Love. Pregnancy. Delivery. Bundle of Joy. Go home and live happily ever after, right?! Not always. In fact, 13% of new mothers experience postpartum depression, or PPD. It is typically detected in two to six weeks and can linger for up to two years.
But what exactly is PPD? Above all, it is a medical depression that is often misdiagnosed or overlooked by healthcare providers. Its typical symptoms include insomnia, lack of energy and interest, sadness and crying, change in diet, lack of concentration, and a sense of hopelessness. PPD is not to be confused with baby blues or postpartum adjustment disorder. Postpartum adjustment disorder is characterized by a deep feeling of disappointment or unhappiness. However, it is typically caused by unexpected stressors, such as having a C-section. Baby blues, the least severe form of postpartum depression, causes crying, feelings of inadequacy, frustration, and sadness.
Due to the relatively small amount of research and knowledge on the subject, many women face these symptoms, and their depression, alone. While there are continued efforts to understand the risk factors, the possible causes, and the treatments, there is not much on why it takes women experiencing PPD to speak out or get treatment.
Pregnancy and birth are arguably the most significant life changes that a woman and her partner will experience. Pregnancy and parenthood present a host of challenges for women and their partners. For the mother, there are extreme physical and emotional transitions, including profound hormonal, biological, and physical changes– all of which can impact the central nervous system.
Although PPD is relatively common, over half of the women living with PPD go undetected and undiagnosed. But why do so many cases go undiagnosed? A recent study revealed that this happens because the women do not share their feelings with their provider, family, or partner due to embarrassment or fear of institutionalization or separation from her child.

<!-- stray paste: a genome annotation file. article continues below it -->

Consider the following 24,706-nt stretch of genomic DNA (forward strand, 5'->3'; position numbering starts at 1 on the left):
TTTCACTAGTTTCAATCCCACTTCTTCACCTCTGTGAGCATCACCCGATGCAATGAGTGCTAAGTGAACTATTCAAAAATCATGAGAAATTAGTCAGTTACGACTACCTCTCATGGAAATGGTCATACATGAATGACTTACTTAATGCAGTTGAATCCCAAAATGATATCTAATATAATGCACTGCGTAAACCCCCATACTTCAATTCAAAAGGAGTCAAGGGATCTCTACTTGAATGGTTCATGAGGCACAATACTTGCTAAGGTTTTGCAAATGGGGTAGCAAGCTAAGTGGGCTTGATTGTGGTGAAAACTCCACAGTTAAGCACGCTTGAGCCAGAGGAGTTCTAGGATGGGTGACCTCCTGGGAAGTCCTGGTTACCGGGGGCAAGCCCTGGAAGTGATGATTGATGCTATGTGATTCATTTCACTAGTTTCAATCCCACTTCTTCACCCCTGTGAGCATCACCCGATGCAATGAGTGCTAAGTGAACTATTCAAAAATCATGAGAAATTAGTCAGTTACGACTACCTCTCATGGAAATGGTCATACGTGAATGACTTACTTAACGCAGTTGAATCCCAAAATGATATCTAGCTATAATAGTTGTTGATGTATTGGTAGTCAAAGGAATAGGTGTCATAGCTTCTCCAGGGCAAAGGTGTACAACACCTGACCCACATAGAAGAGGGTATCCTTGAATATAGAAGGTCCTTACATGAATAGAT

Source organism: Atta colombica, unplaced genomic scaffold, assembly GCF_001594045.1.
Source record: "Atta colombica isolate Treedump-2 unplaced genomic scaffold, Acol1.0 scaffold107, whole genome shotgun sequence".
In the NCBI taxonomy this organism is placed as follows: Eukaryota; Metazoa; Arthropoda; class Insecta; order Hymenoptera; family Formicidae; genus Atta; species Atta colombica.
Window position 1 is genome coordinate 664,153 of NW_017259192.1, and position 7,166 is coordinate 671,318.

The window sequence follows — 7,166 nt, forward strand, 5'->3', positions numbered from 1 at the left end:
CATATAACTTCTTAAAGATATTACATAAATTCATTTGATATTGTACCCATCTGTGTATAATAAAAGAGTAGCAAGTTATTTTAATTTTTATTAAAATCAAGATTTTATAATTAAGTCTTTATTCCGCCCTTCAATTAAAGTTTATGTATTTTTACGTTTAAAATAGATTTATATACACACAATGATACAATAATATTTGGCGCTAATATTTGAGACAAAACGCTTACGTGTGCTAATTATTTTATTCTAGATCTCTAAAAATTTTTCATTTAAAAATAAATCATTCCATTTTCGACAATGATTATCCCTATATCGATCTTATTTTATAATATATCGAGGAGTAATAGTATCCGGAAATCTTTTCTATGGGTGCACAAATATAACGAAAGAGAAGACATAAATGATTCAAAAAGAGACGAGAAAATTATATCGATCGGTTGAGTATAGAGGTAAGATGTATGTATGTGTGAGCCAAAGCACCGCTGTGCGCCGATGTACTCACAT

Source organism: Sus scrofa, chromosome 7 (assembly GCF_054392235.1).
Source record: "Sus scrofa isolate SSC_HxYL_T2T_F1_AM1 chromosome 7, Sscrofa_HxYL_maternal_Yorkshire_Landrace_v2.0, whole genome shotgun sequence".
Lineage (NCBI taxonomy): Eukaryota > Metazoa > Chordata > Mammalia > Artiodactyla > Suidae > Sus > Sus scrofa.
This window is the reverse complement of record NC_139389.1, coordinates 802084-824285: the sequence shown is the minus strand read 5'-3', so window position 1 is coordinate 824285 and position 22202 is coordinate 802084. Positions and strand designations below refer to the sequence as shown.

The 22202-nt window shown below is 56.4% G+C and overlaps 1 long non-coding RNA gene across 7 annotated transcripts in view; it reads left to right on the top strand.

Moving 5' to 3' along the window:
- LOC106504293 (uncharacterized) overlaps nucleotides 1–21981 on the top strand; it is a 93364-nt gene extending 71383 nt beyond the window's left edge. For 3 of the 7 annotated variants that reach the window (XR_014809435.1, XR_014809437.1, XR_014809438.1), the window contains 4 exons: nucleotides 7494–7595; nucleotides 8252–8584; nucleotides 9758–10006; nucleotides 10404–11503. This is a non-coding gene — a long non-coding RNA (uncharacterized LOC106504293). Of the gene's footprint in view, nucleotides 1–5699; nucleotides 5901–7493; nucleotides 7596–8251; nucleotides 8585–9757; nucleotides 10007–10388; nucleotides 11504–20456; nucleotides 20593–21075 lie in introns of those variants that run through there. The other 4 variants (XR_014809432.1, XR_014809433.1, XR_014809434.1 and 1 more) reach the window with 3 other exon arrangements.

In 2002, interviews were conducted on women experiencing PPD. The study found that these women would rather separate themselves from family and friends than speak out due to fear and a lack of understanding. Taking on a passive attitude, the recovery of the illness becomes more complex and difficult to endure. The experience from one woman to the next varies significantly, although all mothers face the fear of being labeled a “bad” or non-perfect mother.
As more research is done, and more people speak out (such as Adele or Hayden Panettiere) the more the stigma of PPD will dissolve. As childbirth educators and Lamaze instructors share more about pregnancy and its complications, more women will find understanding, and ultimately their voice. By educating women and their partners in prenatal classes, it is hoped that women will be more willing to come forward with their symptoms and that their partners will be better equipped to recognize the signs and encourage the new mother to seek help.